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Delta ready to roll out improved Unisaw

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It’s fair to say Delta has been very deliberate in its redesign of the Unisaw. Six years of engineering, testing and research have gone into the new 10", left-tilt table saw, scheduled for release in April.

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“It was strongly user-driven and the processes it took to make such a dramatic change in the design, particularly in the trunnion, took some time to get it right,” says Delta product manager Michael Boie. “And the market changed. We saw dust collection become extremely important, particularly in the last four years. Guarding also became a very important piece of this saw so we had to slow things down a little bit because we wanted to make sure we launched a saw with what we feel is the best, easiest-to-use guard in the marketplace.

“We sure wish we did it faster, but we’re happy that it took a little bit longer because we know for sure it’s right.”

During the design process, Delta visited more than 1,000 individual users and more than 40 distributors. “That’s what drives our development process,” says Boie. “There was a lot of component testing in the field before it ever got put on the working prototype. I’m trying to think if there’s any shared parts on the old and new Unisaw, and the answer is no.”

The new Unisaw features a single-cast or one-piece trunnion, the assembly that holds a saw’s arbor to the underside of the table.

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“I’d say more than 90 percent of the table saws in this category in the marketplace are built out of multiple pieces of cast iron, bolted together to create that sling that goes from the front to the back of the cabinet. Each piece is milled to a tolerance and when you bolt them together, you have to stack all those tolerances together. So if anyone of those milling processes is not done correctly, your stack-up tolerance is very quickly exceeded. If your trunnion’s not in alignment, your arbor’s not in alignment, which makes your blade not in alignment.

“We also found by making this massive one-piece trunnion it helps dampen vibration.”

Both the blade height and bevel cranks have been positioned in the front of saw, surrounding a speedometer-style bevel gauge. There’s a locking mechanism in the center of each crank, activated by a smooth twisting motion.

“We tried to figure out how can we make a gauge with a pointer accurate? What type of mechanism has to be inside to make it sealed from dust and provide accuracy when it comes off the cranking of the trunnion. It took some work, to put it lightly, to give the accuracy within a quarter of a degree.”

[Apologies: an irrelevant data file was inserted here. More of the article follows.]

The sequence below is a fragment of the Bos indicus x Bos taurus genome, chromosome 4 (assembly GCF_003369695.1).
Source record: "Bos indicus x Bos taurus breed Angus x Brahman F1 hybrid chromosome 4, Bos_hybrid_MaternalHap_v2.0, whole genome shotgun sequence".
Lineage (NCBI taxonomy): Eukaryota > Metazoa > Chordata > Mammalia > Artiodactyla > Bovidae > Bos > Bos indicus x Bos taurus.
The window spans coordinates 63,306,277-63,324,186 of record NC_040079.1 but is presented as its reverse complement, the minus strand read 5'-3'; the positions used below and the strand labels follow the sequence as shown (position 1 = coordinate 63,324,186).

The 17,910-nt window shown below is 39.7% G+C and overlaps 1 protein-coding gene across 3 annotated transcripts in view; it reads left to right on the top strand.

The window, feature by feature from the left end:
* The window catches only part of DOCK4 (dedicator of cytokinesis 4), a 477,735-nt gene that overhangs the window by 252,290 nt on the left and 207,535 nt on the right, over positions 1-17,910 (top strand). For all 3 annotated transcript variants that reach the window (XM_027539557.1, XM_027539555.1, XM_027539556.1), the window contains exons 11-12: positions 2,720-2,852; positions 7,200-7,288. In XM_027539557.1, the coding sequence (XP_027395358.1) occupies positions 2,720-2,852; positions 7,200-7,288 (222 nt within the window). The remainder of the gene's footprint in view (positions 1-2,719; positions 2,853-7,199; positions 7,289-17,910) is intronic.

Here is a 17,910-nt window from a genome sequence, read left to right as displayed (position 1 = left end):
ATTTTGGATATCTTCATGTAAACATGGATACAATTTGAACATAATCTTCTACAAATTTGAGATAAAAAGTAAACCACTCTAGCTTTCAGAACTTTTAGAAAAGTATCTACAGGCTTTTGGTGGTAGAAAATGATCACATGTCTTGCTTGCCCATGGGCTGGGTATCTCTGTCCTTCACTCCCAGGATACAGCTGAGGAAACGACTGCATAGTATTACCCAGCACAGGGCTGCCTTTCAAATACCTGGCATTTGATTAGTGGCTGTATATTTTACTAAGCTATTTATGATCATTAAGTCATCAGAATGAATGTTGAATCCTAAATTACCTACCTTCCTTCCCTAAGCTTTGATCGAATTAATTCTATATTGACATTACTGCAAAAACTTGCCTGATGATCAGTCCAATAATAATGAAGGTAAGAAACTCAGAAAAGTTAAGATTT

The saw also features an enlarged cast-iron tabletop. The new Unisaw has an extra 15" in front of the blade, intended to provide greater control when cutting sheet goods. Delta says it also made the space behind the blade wider and deeper for increased stability when running large pieces of wood through the saw.

Overall, the Unisaw contains about 97 lbs. of cast iron in the tabletop and base. The enclosed cabinet, which has two hinged doors, is made from heavy-duty sheet metal.

Delta has selected a Marathon motor to power the saw, available in 3- and 5-hp single-phase configurations (a 3-phase motor will be available in May), and has increased the throat opening, providing more space to change blades, install dado sets or molding cutters.

A push-button arbor lock requires just one wrench to change a blade. The arbor nut is a one-piece washer and nut assembly that is prevented from sliding off the shaft. With this saw, the days of dropping the nut inside the cabinet and fishing it out of a pile of sawdust are over.

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The Unisaw also features a “true” rise-and-fall riving knife, which is raised and lowered by a lever for through and non-through cuts. The entire guard assembly and anti-kickback pawls can be added or removed without tools, and the guard’s split-back design allows the user to see directly where the blade contacts with the wood at all times.

Finally, Delta has improved the dust collection, capturing the dust from beneath the blade and from the bottom of the cabinet at the same time with one dust port, added a drawer for blade and saw parts storage, and improved the on/off switch.

“We wanted to make sure that we had a saw that had great dust collection at the blade,” adds Boie. “The shroud has a shape to it that pulls the dust off the bottom of the blade by natural centrifugal force. We also have a 4" hose that comes off the back. Then we learned from users that they want the dust pulled from the blade and the cabinet. So we went back and figured out a way to pull the dust from the shroud and the bottom of the cabinet. We call it bi-level dust collection, which we’re the first on the market with.”

The new Delta Unisaw also comes with a Biesemeyer T-Square fence system, which now features a hairline pointer, built-in tape measure and improved cam lock, a Biesemeyer 4' x 44" outfeed table, and a 50-tooth combination blade.

The Unisaw has a base price of $2,999.

Contact: Delta Machinery, 4825 Highway 45 N., P.O. Box 2468, Jackson, TN 38302-2468.

This article originally appeared in the March 2009 issue.

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